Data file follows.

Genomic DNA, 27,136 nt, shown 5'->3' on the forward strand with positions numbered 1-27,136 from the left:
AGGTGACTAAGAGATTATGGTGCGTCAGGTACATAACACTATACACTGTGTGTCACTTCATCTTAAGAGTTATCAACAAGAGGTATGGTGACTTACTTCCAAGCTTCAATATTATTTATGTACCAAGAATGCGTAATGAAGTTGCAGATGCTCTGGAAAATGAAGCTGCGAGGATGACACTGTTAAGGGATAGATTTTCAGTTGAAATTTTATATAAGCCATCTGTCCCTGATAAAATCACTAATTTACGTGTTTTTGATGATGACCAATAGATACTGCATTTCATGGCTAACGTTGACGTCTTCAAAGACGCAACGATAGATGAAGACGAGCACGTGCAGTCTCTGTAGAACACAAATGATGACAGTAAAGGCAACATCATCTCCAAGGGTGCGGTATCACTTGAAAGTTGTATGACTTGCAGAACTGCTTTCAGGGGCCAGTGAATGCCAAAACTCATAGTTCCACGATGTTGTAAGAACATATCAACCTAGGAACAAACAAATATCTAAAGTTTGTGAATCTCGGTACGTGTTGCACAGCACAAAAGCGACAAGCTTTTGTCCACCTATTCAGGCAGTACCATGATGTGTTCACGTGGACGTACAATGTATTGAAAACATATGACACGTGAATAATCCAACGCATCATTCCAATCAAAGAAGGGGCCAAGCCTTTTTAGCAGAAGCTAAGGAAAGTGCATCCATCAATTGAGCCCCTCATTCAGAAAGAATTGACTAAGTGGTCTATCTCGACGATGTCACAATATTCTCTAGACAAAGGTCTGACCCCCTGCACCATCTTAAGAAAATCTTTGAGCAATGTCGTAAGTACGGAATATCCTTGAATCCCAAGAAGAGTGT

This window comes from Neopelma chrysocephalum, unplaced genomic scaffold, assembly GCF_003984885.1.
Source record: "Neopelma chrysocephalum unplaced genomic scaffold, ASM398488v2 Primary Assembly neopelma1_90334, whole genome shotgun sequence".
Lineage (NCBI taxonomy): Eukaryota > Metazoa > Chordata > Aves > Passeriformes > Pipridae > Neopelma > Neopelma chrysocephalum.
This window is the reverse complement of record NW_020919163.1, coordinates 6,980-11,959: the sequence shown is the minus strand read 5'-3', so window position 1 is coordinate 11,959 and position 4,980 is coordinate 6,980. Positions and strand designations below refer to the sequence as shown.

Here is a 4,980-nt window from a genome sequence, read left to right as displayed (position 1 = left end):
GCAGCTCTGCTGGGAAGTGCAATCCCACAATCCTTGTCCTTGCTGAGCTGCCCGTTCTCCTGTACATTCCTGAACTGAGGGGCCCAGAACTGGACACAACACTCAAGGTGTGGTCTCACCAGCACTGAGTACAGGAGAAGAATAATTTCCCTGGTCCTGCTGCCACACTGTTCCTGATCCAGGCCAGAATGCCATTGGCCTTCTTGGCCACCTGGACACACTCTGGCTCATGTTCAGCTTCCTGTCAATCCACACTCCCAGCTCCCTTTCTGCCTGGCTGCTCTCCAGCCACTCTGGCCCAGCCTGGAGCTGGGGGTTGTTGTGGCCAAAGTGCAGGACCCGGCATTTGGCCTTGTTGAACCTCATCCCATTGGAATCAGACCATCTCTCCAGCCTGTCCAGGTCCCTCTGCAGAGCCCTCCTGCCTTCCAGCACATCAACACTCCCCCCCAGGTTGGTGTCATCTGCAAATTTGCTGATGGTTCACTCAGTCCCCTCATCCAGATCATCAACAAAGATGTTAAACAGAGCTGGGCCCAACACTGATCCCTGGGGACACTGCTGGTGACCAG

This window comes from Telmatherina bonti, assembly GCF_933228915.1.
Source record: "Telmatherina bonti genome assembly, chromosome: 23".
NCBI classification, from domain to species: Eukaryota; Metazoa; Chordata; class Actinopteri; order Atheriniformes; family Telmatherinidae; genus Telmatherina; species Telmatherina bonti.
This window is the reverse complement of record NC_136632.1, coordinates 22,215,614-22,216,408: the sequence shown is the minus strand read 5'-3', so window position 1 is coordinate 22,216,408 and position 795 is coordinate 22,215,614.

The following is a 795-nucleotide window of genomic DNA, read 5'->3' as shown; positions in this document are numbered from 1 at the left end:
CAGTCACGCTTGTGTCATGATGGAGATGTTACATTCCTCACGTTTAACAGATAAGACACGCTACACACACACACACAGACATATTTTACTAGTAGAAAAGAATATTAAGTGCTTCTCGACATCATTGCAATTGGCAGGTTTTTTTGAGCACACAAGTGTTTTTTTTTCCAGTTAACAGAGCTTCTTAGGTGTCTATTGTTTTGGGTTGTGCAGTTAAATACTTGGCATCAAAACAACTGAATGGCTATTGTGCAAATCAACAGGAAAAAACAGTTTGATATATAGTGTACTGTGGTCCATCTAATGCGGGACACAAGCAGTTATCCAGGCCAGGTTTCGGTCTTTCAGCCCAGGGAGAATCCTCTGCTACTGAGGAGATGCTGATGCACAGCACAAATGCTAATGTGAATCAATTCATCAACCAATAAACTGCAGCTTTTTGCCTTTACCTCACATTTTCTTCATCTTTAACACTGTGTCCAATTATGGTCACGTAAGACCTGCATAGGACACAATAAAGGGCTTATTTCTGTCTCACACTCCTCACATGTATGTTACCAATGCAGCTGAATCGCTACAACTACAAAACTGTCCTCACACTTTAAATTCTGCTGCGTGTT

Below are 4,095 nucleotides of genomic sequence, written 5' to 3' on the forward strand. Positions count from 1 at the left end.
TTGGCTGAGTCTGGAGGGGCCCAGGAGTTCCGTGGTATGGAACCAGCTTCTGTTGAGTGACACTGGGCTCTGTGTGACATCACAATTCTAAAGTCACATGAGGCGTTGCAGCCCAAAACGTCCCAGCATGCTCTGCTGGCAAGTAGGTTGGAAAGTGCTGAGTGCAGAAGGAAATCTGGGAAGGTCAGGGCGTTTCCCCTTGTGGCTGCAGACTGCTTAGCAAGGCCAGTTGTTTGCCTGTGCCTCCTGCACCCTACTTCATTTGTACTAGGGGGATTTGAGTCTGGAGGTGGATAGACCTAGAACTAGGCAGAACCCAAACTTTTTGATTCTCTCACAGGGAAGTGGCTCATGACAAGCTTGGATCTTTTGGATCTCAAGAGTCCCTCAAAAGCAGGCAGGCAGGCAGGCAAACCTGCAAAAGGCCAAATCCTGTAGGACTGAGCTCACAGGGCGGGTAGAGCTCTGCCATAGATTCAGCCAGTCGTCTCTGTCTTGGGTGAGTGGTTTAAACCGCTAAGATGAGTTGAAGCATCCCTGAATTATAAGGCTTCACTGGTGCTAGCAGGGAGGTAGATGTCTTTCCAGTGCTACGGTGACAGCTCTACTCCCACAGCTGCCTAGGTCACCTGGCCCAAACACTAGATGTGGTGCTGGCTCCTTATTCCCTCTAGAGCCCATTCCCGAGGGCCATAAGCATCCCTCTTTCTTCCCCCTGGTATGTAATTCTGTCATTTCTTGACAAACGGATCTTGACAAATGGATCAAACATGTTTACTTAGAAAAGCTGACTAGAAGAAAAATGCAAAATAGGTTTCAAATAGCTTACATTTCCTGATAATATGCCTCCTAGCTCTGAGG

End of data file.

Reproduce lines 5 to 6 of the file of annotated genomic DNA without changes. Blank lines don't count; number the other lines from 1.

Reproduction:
Lineage (NCBI taxonomy): Eukaryota > Metazoa > Chordata > Aves > Passeriformes > Pipridae > Neopelma > Neopelma chrysocephalum.
This window is the reverse complement of record NW_020919163.1, coordinates 6,980-11,959: the sequence shown is the minus strand read 5'-3', so window position 1 is coordinate 11,959 and position 4,980 is coordinate 6,980. Positions and strand designations below refer to the sequence as shown.